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Dear AAPAAN
A forum for students and alumni of the Asian American UVA Community
Category:
Career

Is there a negative stigma tied to jumping from company to company every few years?

Is there a negative stigma tied to jumping from company to company every few years?

Sign Anonymous

 

Dear Anonymous

In today’s more mobile workforce, it is become rarer that a person stays at one company for the entirety of his or her career.  The days of having lots of workers who hit their 20th, 25th, or 30th anniversaries at a single workplace are long over.  In fact, I’ve recently heard from some recruiters that employees can be perceived at staying at one workplace too long – it creates an impression (perhaps falsely) that a long-serving employee may not be ambitious or willing to seek new challenges. 

By contrast, I have also heard that that a person’s resume can be perceived negatively by prospective employers if there is too much jumping around.  Unless there is a good explanation, a series of short-term jobs may convey an impression that an employee has a “its always greener on the other side” attitude towards work.  Certainly, a series of jobs that last less than one year – without some explanation – could provoke many questions from prospective employees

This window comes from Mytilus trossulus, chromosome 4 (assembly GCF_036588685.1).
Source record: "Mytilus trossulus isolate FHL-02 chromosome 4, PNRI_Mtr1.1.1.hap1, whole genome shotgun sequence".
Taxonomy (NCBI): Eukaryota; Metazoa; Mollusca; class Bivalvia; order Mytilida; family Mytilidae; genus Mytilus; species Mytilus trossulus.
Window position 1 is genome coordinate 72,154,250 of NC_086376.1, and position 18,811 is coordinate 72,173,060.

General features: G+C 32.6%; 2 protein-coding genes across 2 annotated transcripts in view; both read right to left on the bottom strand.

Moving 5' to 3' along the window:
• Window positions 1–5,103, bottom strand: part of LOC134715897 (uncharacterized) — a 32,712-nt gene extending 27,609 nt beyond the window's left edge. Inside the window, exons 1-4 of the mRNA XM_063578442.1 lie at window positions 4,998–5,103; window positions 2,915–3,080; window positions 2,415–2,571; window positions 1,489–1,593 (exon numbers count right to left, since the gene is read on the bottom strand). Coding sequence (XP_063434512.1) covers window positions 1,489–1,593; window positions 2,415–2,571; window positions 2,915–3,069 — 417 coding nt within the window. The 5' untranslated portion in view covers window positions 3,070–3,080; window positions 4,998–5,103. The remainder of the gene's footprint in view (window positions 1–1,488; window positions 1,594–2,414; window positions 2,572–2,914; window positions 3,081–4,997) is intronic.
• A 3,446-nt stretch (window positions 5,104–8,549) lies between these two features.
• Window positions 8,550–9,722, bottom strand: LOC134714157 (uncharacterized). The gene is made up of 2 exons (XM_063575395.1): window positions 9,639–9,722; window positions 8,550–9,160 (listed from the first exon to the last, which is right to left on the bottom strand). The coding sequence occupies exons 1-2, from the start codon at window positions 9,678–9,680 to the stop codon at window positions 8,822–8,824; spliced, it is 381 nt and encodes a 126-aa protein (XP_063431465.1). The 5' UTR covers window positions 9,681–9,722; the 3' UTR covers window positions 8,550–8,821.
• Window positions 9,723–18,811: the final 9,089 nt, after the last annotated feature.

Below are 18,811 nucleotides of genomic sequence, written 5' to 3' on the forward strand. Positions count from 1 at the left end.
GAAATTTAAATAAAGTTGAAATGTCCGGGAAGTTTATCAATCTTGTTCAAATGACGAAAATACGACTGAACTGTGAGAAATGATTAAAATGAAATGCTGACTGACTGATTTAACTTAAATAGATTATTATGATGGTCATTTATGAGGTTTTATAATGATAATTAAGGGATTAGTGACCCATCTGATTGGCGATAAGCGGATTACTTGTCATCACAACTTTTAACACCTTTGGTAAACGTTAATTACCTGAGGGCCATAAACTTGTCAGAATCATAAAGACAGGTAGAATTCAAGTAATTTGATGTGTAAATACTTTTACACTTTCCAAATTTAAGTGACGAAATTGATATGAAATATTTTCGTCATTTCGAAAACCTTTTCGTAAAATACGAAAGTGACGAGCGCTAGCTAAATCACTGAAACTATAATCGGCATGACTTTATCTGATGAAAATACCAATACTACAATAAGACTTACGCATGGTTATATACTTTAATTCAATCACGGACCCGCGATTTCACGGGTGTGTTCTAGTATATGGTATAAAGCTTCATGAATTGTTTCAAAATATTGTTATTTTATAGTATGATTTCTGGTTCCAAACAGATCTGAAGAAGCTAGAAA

So, is there a rule of thumb about how long a person should stay at a job?  I don’t think so.  Rather, your resume should tell a story about how you’ve planned and stagedyour career.  Assume for example, after graduating from college, you start your first job.  After a few years, you decide to move to another job because you got a big promotion, were able to enter an industry in which you’ve always wanted to work, or you had the opportunity to learn a whole new skill.  After a few more years of experience under your belt, you decide you are ready to start managing others, work more independently, or take more responsiblity so you start looking for a new opportunity that will give you those experiences.  So on, so on, and so on . . .

Even though you’ve moved every few years, your resume now tells a story about each new job added something new to your career –  a new skill, a new experience, or more responsibility.  As you move into your mid-career years, you are now able to tell a story to prospective employers about how you were able to build your career through strategic and well-timed job moves.  So long as you can explain how those moves contribute to building your career, there should be no negative stigma associated with jumping to new jobs every few years.

Curtis